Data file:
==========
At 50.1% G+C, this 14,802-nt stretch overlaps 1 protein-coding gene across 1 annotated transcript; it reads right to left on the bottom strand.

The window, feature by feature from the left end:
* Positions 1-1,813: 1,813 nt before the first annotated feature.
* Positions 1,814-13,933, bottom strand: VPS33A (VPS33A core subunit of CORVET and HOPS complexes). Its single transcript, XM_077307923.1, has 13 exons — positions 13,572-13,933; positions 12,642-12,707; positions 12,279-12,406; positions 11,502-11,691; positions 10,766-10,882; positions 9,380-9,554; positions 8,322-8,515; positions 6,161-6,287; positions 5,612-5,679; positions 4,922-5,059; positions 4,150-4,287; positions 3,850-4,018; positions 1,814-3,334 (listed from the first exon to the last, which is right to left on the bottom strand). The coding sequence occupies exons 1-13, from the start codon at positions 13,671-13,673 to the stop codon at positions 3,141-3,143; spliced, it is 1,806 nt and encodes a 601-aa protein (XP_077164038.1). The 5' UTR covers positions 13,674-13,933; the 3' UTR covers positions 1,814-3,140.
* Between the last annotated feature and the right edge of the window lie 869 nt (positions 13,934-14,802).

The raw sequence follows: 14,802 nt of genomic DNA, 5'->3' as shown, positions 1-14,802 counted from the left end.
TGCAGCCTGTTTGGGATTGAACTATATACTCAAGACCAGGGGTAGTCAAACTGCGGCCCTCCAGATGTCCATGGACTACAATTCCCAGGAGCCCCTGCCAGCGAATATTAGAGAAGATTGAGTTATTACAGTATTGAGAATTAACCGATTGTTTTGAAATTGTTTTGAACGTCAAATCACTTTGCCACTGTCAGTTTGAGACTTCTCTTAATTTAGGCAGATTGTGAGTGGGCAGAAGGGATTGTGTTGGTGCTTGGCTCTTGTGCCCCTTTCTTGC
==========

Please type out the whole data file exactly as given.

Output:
At 50.1% G+C, this 14,802-nt stretch overlaps 1 protein-coding gene across 1 annotated transcript; it reads right to left on the bottom strand.

The window, feature by feature from the left end:
* Positions 1-1,813: 1,813 nt before the first annotated feature.
* Positions 1,814-13,933, bottom strand: VPS33A (VPS33A core subunit of CORVET and HOPS complexes). Its single transcript, XM_077307923.1, has 13 exons — positions 13,572-13,933; positions 12,642-12,707; positions 12,279-12,406; positions 11,502-11,691; positions 10,766-10,882; positions 9,380-9,554; positions 8,322-8,515; positions 6,161-6,287; positions 5,612-5,679; positions 4,922-5,059; positions 4,150-4,287; positions 3,850-4,018; positions 1,814-3,334 (listed from the first exon to the last, which is right to left on the bottom strand). The coding sequence occupies exons 1-13, from the start codon at positions 13,671-13,673 to the stop codon at positions 3,141-3,143; spliced, it is 1,806 nt and encodes a 601-aa protein (XP_077164038.1). The 5' UTR covers positions 13,674-13,933; the 3' UTR covers positions 1,814-3,140.
* Between the last annotated feature and the right edge of the window lie 869 nt (positions 13,934-14,802).

The raw sequence follows: 14,802 nt of genomic DNA, 5'->3' as shown, positions 1-14,802 counted from the left end.
TGCAGCCTGTTTGGGATTGAACTATATACTCAAGACCAGGGGTAGTCAAACTGCGGCCCTCCAGATGTCCATGGACTACAATTCCCAGGAGCCCCTGCCAGCGAATATTAGAGAAGATTGAGTTATTACAGTATTGAGAATTAACCGATTGTTTTGAAATTGTTTTGAACGTCAAATCACTTTGCCACTGTCAGTTTGAGACTTCTCTTAATTTAGGCAGATTGTGAGTGGGCAGAAGGGATTGTGTTGGTGCTTGGCTCTTGTGCCCCTTTCTTGC